will k asked: I'm planning to start working out again at the gym. I'm 14, around 6 foot and I weigh about 145 lbs. I'm skinny, so I'm mostly muscle and no fat. I'm very athletic so I can't really gain weight. Before or after my workouts, what should I eat or drink? Should I buy muscle building supplements?

My answer: You have to begin eating a lot. You have to create a positive caloric balance – which simply means eat more than you expend.

And it's hard. It really is. Believe me when I say I used to be like you – all muscle, no fat, but the muscle I had was little. I was skinny.

It felt like I was going to eat until I exploded. I'd go periods of time where I just wasn't hungry, followed by times where I couldn't get enough to eat.

My metabolism was on a roller coaster. I couldn't gain a pound.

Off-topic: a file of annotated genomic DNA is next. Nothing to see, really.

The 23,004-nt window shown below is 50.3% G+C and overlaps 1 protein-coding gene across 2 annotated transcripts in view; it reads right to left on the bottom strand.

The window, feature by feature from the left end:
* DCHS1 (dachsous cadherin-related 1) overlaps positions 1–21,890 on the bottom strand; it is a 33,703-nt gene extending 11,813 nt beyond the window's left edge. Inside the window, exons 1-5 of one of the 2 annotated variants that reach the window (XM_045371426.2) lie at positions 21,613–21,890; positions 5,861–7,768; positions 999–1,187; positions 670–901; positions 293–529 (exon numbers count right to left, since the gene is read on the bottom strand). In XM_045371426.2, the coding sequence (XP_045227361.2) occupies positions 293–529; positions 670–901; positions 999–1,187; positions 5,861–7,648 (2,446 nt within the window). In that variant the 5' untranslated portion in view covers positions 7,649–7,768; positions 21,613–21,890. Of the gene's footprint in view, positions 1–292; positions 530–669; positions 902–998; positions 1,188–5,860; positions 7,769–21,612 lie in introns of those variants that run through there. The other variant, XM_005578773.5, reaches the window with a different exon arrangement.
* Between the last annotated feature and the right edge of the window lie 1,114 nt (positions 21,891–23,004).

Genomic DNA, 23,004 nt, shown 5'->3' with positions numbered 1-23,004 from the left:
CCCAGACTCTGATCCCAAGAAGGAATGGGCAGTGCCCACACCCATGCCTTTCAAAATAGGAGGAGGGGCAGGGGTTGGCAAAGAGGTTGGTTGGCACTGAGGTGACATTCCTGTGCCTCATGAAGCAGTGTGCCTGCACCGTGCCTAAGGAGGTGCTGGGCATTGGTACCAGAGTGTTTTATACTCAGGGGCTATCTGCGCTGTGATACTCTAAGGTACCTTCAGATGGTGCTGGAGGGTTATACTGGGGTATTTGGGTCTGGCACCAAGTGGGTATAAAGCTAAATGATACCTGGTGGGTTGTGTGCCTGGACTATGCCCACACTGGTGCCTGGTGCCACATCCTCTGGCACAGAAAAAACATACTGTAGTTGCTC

And if I gained a pound, I'd lose it just as quickly as I'd gained it.

It sucks.

So I began eating 8 times a day, about 30-40 grams of protein at each feeding. I stopped running. I stopped moving almost entirely. I had to stop worrying.

I thought more training was better. It's not. I cut my training down a lot – down to 3 times a week on a split routine, so in any given week the MOST I trained any bodypart was twice.

But I lifted heavy. Few sets, low reps, high weights.

Focus on getting stronger. Once you're stronger, you can lift heavier weights in your bodybuilding routines.

But the key is eating a lot. Supplements are your friend.

But don't eat weight gainers – they fuck up your metabolism. The sugar kills your gains. Use something like MetRx instead. Trader Joe's carries it and it's not terribly expensive.

Mix one scoop with 8 ounces of whole milk. Drink one before and after your workout.

And eat all damned day long! Try GOMAD.

Consider eating right before going to sleep, too. Doing that will usually make you hungry in the morning, so you can eat more.

The name of the game is calories, and protein is your friend. Sugar is your foe.

FYI – Lou Ferrigno was 6'5, about 140 pounds when he started bodybuilding 🙂

bodybuilder guy

Want Faster Results?